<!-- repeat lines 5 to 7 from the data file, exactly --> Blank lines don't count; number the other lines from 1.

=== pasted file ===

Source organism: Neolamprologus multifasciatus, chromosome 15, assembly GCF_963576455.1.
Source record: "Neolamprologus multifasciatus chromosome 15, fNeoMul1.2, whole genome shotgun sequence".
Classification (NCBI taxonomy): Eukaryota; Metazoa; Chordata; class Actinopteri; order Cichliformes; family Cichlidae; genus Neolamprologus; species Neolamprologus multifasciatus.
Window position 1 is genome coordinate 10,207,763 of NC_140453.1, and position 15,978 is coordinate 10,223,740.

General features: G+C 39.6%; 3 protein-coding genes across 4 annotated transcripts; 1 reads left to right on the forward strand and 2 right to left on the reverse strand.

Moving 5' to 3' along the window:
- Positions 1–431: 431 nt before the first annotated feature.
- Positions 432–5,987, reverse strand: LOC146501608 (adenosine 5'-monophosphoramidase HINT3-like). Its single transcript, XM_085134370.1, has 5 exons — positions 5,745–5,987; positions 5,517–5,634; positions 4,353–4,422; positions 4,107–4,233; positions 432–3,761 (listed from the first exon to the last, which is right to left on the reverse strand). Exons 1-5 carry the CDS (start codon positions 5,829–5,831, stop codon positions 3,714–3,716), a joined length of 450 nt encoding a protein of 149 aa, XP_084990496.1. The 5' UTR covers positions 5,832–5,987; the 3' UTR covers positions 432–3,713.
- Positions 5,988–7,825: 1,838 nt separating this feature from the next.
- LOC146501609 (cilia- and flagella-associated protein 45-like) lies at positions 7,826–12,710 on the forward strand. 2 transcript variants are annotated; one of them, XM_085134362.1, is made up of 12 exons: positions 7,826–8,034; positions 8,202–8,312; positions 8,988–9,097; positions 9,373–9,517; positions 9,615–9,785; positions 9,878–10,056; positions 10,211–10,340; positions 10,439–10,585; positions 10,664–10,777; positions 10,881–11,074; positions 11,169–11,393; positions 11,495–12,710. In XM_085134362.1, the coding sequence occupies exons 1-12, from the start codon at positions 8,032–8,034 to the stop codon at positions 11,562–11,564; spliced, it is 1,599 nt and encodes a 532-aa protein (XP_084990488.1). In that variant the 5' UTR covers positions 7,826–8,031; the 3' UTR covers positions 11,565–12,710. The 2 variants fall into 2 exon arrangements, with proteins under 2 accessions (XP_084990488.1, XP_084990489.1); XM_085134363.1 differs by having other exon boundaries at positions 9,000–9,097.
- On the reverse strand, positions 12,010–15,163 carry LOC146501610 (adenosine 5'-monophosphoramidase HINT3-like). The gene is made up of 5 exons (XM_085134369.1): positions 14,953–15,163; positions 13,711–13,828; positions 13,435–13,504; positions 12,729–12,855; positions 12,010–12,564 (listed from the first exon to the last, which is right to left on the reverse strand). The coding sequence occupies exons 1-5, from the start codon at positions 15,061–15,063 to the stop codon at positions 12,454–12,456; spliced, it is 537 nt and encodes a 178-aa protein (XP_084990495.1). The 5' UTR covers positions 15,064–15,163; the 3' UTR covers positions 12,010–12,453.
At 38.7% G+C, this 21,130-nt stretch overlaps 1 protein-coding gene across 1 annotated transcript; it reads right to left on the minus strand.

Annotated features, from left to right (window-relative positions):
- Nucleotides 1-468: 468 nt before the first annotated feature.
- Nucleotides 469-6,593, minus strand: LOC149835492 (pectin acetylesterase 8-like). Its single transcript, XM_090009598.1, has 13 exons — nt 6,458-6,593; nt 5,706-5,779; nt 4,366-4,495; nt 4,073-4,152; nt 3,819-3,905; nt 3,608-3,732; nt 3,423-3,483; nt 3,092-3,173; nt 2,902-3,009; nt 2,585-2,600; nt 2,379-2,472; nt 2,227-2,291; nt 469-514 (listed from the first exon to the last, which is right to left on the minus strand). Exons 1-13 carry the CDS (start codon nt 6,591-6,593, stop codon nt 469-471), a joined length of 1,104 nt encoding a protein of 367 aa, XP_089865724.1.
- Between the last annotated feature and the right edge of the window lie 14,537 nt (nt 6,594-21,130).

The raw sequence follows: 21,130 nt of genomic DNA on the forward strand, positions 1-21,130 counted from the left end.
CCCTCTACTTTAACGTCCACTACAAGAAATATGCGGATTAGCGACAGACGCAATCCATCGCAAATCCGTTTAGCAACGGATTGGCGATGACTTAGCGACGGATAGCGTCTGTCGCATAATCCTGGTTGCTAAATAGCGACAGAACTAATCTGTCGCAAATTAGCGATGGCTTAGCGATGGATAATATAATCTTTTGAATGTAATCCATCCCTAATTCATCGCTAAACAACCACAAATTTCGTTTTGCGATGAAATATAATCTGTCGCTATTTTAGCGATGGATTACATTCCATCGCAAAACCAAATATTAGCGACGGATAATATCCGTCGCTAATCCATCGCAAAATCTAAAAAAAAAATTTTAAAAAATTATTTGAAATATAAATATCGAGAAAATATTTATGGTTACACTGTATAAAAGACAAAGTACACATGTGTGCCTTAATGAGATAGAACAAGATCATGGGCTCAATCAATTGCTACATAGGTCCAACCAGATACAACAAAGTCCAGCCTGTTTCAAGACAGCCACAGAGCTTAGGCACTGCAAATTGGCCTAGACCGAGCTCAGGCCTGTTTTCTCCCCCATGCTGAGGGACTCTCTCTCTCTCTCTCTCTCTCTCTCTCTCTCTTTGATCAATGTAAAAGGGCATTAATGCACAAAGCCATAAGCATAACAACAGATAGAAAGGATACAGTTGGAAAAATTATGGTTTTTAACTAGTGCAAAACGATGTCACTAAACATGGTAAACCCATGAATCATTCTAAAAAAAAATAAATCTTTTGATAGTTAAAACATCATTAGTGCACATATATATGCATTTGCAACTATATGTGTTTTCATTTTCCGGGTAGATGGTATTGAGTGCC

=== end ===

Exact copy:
General features: G+C 39.6%; 3 protein-coding genes across 4 annotated transcripts; 1 reads left to right on the forward strand and 2 right to left on the reverse strand.

Moving 5' to 3' along the window:
- Positions 1–431: 431 nt before the first annotated feature.